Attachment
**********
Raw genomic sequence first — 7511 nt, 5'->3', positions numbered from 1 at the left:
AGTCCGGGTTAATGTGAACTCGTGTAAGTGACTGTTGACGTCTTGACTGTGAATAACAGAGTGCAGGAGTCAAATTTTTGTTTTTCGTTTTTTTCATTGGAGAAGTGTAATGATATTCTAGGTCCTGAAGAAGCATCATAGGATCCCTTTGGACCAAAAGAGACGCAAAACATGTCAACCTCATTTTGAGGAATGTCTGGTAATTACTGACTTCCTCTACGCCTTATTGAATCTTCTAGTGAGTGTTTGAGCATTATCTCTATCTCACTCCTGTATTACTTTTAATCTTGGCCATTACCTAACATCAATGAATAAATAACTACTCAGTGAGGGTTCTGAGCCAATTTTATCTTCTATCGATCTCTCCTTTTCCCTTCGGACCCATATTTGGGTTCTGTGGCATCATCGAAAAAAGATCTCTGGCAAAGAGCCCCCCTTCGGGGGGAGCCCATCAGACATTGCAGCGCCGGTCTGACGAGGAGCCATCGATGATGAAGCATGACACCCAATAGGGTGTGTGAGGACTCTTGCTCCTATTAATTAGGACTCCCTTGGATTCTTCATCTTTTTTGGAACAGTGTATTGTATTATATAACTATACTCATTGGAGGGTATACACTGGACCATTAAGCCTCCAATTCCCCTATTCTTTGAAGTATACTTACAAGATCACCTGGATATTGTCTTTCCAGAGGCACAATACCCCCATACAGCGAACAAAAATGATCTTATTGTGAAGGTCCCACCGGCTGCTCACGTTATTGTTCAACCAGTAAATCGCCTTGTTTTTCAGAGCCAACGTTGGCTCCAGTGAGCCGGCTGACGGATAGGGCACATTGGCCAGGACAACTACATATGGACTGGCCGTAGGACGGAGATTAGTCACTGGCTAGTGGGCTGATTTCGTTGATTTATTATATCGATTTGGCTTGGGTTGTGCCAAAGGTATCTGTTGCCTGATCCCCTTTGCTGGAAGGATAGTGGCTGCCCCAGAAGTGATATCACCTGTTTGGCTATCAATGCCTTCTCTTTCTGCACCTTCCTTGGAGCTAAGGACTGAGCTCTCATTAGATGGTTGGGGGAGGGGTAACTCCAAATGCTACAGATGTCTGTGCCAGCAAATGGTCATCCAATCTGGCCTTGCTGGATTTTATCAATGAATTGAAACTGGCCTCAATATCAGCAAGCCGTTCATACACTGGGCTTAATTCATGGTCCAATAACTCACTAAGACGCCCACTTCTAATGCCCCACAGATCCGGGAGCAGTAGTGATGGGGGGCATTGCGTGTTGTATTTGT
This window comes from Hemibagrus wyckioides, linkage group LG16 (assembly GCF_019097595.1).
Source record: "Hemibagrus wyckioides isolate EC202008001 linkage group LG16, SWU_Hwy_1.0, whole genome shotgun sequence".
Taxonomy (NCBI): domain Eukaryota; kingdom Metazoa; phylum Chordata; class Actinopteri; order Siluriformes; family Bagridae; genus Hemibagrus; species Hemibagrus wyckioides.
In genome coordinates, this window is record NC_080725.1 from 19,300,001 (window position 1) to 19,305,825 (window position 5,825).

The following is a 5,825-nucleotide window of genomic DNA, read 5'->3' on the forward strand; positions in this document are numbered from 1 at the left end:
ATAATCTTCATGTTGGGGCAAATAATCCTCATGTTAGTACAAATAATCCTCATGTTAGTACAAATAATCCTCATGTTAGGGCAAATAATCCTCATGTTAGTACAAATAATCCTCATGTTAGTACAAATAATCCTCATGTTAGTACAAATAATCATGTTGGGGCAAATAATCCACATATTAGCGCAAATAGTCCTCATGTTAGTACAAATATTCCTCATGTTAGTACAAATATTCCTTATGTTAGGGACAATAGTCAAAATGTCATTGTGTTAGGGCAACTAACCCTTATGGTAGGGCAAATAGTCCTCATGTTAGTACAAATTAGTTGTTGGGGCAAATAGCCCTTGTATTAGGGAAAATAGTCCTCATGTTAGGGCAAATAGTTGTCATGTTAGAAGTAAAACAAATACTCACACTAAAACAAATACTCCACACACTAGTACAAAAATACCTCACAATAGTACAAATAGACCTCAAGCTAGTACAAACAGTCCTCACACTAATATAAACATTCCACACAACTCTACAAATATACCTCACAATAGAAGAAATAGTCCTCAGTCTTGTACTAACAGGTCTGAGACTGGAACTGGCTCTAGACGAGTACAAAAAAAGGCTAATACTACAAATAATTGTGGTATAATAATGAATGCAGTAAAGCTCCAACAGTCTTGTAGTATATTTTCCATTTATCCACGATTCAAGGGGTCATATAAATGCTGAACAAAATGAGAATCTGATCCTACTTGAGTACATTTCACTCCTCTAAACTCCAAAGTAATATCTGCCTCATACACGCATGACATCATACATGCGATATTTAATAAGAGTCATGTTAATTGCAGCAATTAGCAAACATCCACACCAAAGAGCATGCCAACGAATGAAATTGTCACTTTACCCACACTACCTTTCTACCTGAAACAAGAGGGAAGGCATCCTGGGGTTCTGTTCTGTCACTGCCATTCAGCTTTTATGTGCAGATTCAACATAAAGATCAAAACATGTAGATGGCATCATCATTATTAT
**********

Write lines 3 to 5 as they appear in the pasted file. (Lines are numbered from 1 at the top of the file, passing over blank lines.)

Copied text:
This window comes from Hemibagrus wyckioides, linkage group LG16 (assembly GCF_019097595.1).
Source record: "Hemibagrus wyckioides isolate EC202008001 linkage group LG16, SWU_Hwy_1.0, whole genome shotgun sequence".
Taxonomy (NCBI): domain Eukaryota; kingdom Metazoa; phylum Chordata; class Actinopteri; order Siluriformes; family Bagridae; genus Hemibagrus; species Hemibagrus wyckioides.